In 2008, AECOM Tishman pioneered the use of a safety system known as a “cocoon” to protect workers and the public during the construction of steel towers. Wrapped around the highest floors of the building, the system fully encloses the perimeter with pre-fabricated steel mesh panels installed on a lightweight steel rail system.
The structure incorporates walkways for workers and netting to capture small debris. As the building gets higher, the system is raised in sequence with construction so that it continues to protect workers at the top of the structure.
While being able to raise the cocoon is a key asset of the system, the original version required significant labor and time to detach, lift manually with a crane and reattach at the new elevation, a process known as a “jump.”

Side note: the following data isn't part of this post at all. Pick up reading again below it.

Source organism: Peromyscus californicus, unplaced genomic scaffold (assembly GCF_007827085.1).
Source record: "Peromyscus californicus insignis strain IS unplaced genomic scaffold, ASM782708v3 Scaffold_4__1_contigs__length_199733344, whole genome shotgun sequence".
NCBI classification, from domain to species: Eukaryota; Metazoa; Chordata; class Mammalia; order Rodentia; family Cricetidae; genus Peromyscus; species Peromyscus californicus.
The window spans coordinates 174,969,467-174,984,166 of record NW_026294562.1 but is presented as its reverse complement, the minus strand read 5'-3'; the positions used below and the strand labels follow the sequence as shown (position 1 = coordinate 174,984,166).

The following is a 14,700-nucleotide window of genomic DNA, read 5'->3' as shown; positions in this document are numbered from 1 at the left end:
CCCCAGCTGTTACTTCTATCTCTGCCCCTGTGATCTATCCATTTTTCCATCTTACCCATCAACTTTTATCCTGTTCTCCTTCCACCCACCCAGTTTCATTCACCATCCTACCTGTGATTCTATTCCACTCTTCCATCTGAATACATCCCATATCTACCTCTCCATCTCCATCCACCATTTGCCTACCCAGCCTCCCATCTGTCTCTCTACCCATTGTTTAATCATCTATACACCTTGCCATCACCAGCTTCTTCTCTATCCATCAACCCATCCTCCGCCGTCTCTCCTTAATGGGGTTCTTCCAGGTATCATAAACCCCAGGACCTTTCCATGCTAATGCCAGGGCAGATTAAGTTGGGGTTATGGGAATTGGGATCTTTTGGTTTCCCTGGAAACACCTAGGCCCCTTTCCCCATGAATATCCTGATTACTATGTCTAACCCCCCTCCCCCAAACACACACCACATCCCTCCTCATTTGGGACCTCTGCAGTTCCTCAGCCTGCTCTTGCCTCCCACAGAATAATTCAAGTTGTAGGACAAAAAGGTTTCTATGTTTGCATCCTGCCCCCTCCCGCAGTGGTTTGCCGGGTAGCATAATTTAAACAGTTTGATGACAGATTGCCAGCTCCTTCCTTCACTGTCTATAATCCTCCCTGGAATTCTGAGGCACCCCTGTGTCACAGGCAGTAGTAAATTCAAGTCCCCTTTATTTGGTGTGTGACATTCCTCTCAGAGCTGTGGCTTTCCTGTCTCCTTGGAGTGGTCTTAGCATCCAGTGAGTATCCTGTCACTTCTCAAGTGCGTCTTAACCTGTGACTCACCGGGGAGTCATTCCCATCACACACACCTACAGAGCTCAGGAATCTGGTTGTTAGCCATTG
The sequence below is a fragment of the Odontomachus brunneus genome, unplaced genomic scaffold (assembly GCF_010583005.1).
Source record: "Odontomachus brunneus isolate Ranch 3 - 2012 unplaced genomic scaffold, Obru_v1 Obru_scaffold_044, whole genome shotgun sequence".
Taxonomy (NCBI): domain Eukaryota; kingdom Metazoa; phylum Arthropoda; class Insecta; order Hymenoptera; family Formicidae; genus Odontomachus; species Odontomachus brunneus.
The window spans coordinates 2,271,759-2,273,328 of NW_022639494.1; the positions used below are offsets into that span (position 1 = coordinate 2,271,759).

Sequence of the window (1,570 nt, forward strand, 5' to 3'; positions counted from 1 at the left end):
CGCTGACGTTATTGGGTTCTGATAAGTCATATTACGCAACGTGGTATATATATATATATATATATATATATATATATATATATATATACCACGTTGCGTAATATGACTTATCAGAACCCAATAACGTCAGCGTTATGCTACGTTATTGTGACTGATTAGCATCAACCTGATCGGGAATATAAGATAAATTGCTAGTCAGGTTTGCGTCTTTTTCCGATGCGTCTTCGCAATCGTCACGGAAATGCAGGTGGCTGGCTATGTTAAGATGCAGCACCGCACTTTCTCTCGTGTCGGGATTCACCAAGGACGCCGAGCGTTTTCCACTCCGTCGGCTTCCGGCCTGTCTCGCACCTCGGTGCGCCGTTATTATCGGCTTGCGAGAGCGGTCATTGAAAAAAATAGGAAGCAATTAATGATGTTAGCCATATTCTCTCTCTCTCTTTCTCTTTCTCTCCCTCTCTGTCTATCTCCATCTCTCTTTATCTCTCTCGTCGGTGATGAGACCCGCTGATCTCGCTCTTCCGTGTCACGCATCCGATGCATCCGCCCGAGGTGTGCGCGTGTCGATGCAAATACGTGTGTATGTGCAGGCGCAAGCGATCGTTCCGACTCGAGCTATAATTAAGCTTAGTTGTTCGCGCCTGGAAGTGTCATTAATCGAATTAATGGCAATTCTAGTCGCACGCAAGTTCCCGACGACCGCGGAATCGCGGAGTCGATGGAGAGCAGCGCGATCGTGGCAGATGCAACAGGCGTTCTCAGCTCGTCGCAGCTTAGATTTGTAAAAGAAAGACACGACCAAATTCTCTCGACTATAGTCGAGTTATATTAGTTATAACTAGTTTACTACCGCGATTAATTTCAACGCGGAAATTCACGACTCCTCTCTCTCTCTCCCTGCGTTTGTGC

Now, to save time and labor, AECOM is adopting the 2.0 version of the cocoon — a self-climbing system powered by hydraulic lift. Whereas original versions of construction cocoons took 16 hours, 14 workers and 16 crane picks to make one jump, self-climbing versions can make a jump four times faster, using 57-percent less manpower. In addition, the next-generation cocoon rises on its own – no cranes needed.
Self-climbing cocoons can make a jump four times faster, using 57% less manpower
AECOM Tishman is implementing one such system, known as the S.C. Kokoon, on a project in New York City. Developed by Italian engineering firm, DESPE S.p.A., the S.C. Kokoon won the Process Innovation of the Year award at the 2018 New York Build Expo and was described by Brookfield Properties’ Head of Construction, Henry Caso, as “the Ferrari of cocoons” (Engineering News-Record, December 2017).
“We’re not content to just be the first contractor to use a cocoon system. We continue to push the construction industry to improve upon these innovations,” said Jay Badame, president of building construction, AECOM.
The continued refinement of these vital systems is leading to safer jobsites, delivered more efficiently.